Mary E. Bryant and Darwin R. Bryant, Deceased v. Commissioner., United States Tax Court - Memorandum Decision, T.C. Memo. 1992-378, Docket No. 22372-90., Filed July 6, 1992
Mary E. Bryant and Darwin R. Bryant, Deceased v. Commissioner.
United States Tax Court - Memorandum Decision
T.C. Memo. 1992-378
Docket No. 22372-90.
Filed July 6, 1992.
Mary E. Bryant, pro se. H. Elizabeth Downs and Roxanne T. Conrad, for the respondent.
NIMS, Judge: This case is before the Court on respondent's motion to dismiss for lack of jurisdiction. (All section references are to sections of the Internal Revenue Code in effect for all periods relevant to this proceeding.)
The relevant facts are not in dispute and may be summarized as follows. Petitioner Mary E. Bryant (petitioner) and her deceased husband filed joint income tax returns for the years at issue. Respondent issued final partnership administrative adjustments with respect to partnerships in which petitioner's deceased husband was a partner. Final decisions with respect to the partnership items having been entered, respondent issued computational adjustments to the various partners. See sec. 6231(a)(6).
Thereafter, petitioner filed a petition with this Court. The petition does not contest the underlying tax liability, but instead raises only petitioner's claim that she is entitled to relief from liability as an innocent spouse pursuant to section 6013(e). Respondent moved to dismiss the petition on the ground that no notice of deficiency was issued to petitioner. Petitioner does not contend that respondent issued a notice of deficiency upon which petitioners could base a petition, but urges the Court to accept jurisdiction in this case because she would otherwise have no prepayment forum for her innocent spouse claim.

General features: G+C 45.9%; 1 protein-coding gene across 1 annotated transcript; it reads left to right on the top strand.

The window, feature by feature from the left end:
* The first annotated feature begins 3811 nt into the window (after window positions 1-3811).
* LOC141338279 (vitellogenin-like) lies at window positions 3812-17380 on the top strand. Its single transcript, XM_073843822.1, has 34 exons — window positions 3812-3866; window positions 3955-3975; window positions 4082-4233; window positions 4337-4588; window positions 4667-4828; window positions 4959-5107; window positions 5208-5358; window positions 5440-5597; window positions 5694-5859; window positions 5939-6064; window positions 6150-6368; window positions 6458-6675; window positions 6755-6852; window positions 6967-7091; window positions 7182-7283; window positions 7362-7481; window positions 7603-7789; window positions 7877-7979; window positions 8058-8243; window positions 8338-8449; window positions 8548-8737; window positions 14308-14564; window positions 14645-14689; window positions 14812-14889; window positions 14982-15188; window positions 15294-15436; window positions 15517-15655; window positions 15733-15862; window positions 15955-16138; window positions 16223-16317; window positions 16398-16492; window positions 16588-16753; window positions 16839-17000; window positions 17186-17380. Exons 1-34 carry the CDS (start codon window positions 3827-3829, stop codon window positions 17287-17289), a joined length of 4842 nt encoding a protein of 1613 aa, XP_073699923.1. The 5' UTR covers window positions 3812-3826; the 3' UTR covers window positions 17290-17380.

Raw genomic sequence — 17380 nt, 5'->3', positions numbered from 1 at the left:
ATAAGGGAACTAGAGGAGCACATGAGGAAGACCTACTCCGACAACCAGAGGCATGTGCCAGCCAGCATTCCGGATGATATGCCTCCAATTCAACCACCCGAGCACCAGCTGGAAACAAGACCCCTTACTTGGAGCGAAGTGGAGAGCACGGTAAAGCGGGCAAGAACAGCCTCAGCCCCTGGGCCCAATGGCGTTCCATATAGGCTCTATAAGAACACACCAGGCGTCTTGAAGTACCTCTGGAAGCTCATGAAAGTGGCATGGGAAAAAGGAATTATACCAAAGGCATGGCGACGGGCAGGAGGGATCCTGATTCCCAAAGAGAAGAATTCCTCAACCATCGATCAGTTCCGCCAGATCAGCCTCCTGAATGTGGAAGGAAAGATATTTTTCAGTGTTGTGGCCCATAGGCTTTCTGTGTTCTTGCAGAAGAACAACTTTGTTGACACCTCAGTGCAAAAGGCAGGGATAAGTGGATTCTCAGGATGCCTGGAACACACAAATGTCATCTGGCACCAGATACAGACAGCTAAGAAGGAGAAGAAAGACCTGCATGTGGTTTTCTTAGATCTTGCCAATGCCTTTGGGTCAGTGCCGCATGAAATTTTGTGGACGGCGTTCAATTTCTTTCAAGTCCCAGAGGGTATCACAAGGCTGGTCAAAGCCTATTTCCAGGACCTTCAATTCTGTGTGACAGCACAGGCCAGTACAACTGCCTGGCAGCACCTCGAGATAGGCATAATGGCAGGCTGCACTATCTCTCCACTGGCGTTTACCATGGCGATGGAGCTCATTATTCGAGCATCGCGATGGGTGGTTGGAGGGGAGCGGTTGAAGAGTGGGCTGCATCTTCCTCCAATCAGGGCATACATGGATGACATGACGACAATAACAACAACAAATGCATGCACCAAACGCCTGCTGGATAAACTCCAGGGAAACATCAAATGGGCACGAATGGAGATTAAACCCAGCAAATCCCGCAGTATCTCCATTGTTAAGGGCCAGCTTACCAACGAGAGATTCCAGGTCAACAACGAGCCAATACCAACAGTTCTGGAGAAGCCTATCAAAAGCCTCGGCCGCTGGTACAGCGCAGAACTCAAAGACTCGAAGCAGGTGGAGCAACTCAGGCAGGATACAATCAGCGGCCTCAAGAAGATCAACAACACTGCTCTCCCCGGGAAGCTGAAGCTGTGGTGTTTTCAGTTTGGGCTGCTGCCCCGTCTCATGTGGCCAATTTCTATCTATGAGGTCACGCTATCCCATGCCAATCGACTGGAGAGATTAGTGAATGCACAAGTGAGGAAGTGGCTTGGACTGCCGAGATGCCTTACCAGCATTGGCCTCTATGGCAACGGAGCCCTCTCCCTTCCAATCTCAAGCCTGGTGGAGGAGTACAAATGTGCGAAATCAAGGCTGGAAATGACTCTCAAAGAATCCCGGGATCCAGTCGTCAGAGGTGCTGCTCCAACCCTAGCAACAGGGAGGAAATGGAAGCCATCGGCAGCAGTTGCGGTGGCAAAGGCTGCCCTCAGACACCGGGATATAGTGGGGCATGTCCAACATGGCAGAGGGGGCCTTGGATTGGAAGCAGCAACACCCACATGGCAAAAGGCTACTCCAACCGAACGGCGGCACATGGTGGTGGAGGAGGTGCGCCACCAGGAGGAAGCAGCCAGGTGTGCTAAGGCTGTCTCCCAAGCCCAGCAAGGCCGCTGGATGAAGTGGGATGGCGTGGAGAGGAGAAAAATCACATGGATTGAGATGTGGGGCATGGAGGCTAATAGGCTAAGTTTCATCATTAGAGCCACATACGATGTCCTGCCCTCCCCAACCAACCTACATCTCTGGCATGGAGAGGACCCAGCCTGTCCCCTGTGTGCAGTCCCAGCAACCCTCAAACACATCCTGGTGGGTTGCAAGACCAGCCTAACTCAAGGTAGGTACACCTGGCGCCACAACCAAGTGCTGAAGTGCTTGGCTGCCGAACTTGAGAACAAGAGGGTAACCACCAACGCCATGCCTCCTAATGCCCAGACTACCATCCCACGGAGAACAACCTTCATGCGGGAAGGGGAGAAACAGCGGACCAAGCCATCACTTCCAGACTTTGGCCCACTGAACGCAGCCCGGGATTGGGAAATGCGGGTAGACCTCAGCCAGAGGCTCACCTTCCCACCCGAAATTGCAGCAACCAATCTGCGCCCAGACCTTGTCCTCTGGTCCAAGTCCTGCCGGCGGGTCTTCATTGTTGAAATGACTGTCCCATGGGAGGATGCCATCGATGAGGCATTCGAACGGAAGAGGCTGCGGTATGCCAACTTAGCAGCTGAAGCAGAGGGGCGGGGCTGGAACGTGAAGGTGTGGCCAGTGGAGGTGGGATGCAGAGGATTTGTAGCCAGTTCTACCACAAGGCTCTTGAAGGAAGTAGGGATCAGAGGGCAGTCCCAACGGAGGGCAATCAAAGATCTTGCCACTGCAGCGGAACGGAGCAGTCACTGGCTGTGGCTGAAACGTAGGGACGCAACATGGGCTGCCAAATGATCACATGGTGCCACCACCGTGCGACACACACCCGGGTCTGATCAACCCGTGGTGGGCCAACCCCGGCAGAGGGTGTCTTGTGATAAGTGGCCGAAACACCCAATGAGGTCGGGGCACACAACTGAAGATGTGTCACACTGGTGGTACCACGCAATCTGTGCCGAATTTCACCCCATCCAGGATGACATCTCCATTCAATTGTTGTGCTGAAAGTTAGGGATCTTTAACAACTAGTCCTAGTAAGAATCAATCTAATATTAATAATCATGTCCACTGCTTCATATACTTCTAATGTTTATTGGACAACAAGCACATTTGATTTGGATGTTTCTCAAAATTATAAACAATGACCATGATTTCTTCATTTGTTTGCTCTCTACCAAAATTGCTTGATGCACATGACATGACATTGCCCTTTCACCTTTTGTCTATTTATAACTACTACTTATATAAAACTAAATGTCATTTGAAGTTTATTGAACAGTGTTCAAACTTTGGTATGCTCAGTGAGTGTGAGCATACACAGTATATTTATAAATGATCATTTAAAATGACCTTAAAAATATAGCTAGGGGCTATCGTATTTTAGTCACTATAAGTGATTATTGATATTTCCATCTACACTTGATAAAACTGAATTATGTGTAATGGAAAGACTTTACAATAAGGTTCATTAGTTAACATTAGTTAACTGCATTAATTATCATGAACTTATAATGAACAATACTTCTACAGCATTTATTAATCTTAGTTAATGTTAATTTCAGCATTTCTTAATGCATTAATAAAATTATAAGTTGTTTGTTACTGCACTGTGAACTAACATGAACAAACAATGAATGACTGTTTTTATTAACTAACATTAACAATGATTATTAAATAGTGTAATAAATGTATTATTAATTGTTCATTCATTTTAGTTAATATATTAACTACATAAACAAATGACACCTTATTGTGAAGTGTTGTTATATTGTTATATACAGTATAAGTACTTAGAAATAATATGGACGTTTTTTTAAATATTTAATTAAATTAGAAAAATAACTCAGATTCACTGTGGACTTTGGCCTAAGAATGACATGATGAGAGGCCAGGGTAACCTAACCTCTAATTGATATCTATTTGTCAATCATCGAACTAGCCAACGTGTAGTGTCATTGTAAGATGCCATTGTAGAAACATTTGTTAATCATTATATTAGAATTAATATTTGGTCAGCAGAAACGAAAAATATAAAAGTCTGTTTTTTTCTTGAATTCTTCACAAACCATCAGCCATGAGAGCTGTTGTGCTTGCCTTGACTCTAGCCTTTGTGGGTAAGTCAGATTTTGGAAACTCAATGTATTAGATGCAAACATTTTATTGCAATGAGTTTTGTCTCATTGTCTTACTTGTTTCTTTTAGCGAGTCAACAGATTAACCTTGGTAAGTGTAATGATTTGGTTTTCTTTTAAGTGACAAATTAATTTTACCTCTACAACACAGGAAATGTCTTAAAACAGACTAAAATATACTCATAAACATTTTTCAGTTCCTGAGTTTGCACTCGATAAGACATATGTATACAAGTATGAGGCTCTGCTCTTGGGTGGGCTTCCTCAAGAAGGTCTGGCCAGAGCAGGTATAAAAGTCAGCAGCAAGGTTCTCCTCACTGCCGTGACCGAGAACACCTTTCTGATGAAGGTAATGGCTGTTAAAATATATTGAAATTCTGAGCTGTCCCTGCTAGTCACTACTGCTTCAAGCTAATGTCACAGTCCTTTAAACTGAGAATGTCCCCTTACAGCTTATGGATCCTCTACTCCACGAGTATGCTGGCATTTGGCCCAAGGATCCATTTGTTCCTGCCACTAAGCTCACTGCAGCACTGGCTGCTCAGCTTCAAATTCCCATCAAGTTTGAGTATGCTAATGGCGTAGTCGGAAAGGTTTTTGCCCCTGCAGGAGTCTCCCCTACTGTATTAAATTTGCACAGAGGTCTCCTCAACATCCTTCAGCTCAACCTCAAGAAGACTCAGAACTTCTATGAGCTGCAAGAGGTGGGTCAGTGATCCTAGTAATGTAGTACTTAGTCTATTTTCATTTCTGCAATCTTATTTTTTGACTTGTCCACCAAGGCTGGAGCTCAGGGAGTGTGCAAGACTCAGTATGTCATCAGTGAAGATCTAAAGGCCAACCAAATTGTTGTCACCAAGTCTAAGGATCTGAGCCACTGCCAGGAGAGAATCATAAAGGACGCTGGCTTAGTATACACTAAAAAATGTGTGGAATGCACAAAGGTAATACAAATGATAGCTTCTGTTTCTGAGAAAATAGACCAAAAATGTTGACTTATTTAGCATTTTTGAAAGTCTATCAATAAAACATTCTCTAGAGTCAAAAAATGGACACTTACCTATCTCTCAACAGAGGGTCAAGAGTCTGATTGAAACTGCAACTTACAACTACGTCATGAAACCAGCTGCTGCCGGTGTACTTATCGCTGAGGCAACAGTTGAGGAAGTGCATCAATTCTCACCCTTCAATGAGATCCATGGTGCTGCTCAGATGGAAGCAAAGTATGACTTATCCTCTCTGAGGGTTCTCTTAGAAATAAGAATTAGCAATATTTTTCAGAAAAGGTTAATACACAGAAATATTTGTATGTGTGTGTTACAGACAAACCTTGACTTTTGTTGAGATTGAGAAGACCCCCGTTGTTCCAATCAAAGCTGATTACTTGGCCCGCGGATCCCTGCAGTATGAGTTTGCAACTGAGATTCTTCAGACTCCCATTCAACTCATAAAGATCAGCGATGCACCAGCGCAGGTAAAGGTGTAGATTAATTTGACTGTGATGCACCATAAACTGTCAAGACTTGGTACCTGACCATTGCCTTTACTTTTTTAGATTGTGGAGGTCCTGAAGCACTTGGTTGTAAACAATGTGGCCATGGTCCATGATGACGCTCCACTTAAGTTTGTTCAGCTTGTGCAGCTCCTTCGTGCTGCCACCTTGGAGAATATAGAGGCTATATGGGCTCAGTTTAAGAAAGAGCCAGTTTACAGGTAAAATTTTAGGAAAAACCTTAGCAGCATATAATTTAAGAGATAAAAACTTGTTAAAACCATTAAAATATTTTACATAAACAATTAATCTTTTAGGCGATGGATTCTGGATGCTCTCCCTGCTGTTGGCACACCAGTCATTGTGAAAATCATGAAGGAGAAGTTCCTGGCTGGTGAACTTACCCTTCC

Petitioner asserts that there is a substantial understatement of tax from her deceased husband's investment in partnerships, that she did not know of or have reason to know of the understatement, and that it would be inequitable to hold her liable for the tax liability. Petitioner also alleges that she did not receive any assets from her husband's estate, but only inherited the substantial tax liability.
The Tax Court is a court of limited jurisdiction, and we may exercise our jurisdiction only to the extent authorized by Congress. Naftel v. Commissioner [Dec. 42,414], 85 T.C. 527, 529 (1985). In order for the Court to have jurisdiction in a case, respondent must issue a valid notice of deficiency and the taxpayer must then file a petition within the statutorily prescribed period. Sec. 6213. In the instant case, respondent did not issue a notice of deficiency to petitioner. Rather, petitioner received a computational adjustment which cannot form the basis of a deficiency proceeding in this Court. Sec. 6230(a)(1); N.C.F. Energy Partners v. Commissioner [Dec. 44,257], 89 T.C. 741, 744 (1987). Therefore, because one of the requirements of our jurisdiction is absent (i.e., a notice of deficiency), respondent's motion to dismiss for lack of jurisdiction must be granted.
An appropriate order will be entered.